SHARING SECRETS: Summer Edibles



Edited by Dayle Cheever.

What summer edibles are you planting this year? Is there anything different or special you do with you summer garden?

Charlotte Getz: I planted strawberries, five varieties of tomatoes, cantaloupe, yellow peppers, carrots, and eggplant. Because I live so close to the coast, it’s a challenge to plant cantaloupe, peppers, and eggplant. We will see if there is enough sun this summer to ripen those plants.

Lisa Lindmark: The standard—tomatoes (several varieties), squash, peppers, chiles, chard, herbs, etc. Plus capers.

Sabine Prather: I’m growing tomatoes and hopefully dill. That’s all. It’s a new garden and will take time.

Lucy Warren: My one-pot vegetable garden includes a zucchini, two tomato plants, and basil. Alas, I have already consumed my sumptuous crop of artichokes.

Cindy Sparks: This year, I have planted special Fordhook lima beans because my boyfriend requested them. I haven’t done limas before and I always worry that my fog belt patch may not get enough sun and heat to ripen anything. But I’ve prepared a big plot in my best sun, planted an entire bag of limas, and we will just have to wait and see. Richard has promised that no matter how big the harvest, he will eat every one.

Susa Oddo: Tomatoes! Virtually anything else at the farmers markets is wonderful but there is nothing like a fresh picked tomato.

Susan Ward: This year, I am hand-pollinating passionflowers because I missed out on some fruit last year. How delicious it is.

Barbara Dunn: Tomatoes, apples, oranges, lemons, peaches, basil, and lettuce. What did I do different? My raised bed receives too much shade so I planted lettuce.

Susi Torre-Bueno: I planted tomatoes in March/April and we’re already eating them. Some of the most vigorous tomatoes are ones that self-seeded from last year’s plants. My raised veggie beds are in a bit of a transitional state, so I’m taking advantage of their current drip irrigation lines to start cuttings of salvias and other plants. The drip is also good for growing some tiny agave plants from my plant that sent up a 15’ tall spike of flowers (which turned into about 1,167 baby plants). It seems to be loving a bit of tomato leaf shade, too.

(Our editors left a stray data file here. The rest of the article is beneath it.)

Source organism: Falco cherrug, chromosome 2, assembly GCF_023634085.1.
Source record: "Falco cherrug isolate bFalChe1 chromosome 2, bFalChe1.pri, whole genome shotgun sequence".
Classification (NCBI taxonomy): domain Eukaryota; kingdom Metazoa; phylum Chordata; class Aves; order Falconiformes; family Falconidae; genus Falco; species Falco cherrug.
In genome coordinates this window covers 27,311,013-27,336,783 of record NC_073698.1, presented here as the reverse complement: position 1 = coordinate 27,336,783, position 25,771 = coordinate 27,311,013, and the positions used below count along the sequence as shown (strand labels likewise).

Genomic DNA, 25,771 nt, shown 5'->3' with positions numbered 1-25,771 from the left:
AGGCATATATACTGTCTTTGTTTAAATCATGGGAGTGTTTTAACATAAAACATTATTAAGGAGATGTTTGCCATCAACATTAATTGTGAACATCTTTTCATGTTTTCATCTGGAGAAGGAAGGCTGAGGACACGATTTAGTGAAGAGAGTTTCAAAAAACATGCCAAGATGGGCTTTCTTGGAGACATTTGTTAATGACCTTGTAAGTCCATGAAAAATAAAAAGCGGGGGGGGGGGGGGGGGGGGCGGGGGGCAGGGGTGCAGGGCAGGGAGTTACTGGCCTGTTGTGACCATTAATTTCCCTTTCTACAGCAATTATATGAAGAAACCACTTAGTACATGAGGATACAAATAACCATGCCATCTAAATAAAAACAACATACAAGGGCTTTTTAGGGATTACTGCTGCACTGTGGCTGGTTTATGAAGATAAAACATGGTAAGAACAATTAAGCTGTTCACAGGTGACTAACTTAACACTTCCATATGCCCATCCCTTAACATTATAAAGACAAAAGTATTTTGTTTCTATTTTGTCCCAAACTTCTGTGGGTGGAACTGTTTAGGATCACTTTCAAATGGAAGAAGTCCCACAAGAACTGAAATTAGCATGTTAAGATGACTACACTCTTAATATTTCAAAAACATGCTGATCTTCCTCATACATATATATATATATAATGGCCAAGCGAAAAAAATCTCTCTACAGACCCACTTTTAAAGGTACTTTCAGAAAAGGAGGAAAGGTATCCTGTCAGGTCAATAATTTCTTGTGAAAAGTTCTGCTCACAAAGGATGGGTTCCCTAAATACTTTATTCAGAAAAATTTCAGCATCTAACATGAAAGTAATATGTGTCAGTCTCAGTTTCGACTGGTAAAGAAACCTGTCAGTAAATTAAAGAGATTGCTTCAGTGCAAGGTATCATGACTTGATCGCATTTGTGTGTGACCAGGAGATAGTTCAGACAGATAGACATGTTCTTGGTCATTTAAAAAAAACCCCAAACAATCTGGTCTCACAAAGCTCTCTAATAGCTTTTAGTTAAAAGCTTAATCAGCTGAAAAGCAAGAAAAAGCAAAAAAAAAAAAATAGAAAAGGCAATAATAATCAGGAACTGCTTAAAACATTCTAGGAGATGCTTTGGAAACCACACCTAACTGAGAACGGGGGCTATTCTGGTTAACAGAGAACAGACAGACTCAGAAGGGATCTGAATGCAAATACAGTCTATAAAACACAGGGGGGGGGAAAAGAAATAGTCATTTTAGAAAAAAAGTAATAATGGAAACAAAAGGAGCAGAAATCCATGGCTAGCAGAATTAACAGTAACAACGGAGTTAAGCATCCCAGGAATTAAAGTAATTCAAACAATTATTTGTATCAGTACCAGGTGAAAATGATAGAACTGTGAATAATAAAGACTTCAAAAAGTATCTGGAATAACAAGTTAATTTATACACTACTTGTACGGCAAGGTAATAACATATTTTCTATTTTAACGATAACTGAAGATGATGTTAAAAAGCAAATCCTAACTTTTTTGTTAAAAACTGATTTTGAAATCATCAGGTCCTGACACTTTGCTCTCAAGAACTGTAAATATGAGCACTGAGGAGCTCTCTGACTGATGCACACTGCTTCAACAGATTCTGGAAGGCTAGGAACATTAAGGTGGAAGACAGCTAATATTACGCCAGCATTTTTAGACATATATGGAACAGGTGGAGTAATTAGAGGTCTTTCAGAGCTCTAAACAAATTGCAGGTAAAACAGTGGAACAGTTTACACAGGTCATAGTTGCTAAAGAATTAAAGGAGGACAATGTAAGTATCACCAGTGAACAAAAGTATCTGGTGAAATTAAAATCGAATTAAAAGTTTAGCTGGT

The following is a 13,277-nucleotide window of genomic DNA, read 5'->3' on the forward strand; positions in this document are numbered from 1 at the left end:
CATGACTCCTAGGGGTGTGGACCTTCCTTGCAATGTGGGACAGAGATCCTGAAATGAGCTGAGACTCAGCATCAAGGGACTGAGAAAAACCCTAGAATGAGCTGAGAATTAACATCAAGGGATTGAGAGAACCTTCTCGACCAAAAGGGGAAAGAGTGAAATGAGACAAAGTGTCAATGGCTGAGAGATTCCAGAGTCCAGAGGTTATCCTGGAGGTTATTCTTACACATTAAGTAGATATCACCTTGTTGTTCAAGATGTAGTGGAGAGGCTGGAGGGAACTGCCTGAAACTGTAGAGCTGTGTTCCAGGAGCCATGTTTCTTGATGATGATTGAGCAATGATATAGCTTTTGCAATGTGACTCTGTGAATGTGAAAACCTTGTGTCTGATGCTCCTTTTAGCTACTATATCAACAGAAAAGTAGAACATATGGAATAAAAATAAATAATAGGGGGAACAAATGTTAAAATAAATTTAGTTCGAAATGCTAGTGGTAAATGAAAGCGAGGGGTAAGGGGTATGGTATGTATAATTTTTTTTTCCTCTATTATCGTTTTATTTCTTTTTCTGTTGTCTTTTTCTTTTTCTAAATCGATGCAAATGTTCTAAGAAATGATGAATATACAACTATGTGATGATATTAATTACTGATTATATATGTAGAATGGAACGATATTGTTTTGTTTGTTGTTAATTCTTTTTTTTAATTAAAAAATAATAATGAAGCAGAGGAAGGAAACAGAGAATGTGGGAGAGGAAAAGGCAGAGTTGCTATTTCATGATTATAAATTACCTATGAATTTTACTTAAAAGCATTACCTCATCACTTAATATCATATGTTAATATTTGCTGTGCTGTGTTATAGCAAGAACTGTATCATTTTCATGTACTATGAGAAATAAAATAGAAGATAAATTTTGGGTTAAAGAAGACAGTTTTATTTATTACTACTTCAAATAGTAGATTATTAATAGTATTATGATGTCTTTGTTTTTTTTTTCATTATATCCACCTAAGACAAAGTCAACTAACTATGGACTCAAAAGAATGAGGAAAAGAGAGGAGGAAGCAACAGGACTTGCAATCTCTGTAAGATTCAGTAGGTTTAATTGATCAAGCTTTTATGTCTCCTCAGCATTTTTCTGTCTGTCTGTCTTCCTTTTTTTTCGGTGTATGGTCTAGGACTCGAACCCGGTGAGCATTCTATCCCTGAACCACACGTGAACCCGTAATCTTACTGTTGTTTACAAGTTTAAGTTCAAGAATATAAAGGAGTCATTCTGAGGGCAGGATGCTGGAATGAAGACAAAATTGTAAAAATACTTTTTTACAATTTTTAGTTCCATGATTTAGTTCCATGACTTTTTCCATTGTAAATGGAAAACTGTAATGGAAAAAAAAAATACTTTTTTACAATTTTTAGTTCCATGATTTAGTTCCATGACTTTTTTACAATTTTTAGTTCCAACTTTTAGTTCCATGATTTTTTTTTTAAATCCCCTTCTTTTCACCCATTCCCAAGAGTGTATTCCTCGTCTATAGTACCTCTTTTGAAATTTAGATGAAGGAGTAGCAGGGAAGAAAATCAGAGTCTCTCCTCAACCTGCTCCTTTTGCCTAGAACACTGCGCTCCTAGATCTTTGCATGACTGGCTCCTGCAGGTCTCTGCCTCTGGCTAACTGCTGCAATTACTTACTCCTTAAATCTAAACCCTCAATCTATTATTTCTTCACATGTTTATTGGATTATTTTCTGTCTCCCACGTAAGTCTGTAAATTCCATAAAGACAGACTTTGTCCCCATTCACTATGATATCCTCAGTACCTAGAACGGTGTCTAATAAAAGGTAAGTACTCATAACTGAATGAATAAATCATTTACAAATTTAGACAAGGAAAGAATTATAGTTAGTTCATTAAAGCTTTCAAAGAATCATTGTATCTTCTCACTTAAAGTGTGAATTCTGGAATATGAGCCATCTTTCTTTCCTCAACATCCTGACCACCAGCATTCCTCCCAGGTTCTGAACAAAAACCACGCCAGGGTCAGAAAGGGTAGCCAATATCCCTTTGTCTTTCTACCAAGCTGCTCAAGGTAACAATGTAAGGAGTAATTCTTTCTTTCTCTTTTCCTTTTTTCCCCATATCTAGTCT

Tynan Wyatt: This year, I finally have a house instead of an apartment! It was a bit ironic that the company that flipped my house spent a couple thousand bucks on the sod and irrigation system because my grass is brown, brown, brown. So I weed-whacked twelve one-foot plots right in the middle of the front lawn and sowed some seeds. These included three types of watermelons, four types of melons, and two types of squash. I spot water these by hand. I also have some new veggies in pots that I’m trying this year: zucchini and Brussels sprouts. These are in addition to carrots and basil added to the 15-gallon pots that my trees are already growing in. And my final new experiment for the summer is four ever-bearing strawberries in a 15-gallon square container. I’ve found the strawberries like the consistent moisture a big soil base can give them.

Dayle Cheever: I have a coastal garden and generally do better with cool weather crops, so I have a light summer garden. Even at the beach, I find that summer gardens take a lot of water. This year, I decided to try one watermelon in a very sunny patch (if the sun ever comes out) and three cucumber plants in my raised bed. I also have a small volunteer tomato from last year that looks rather sad, but I have to admire any plant that is trying so hard to survive.

Vivian Black: I've already planted strawberries, tomatoes, pansies, poppies, water hyacinths, water irises, water lettuce, and Azolla.


  

Our Mission  To inspire and educate the people of San Diego County to grow and enjoy plants, and to create beautiful, environmentally responsible gardens and landscapes.

 

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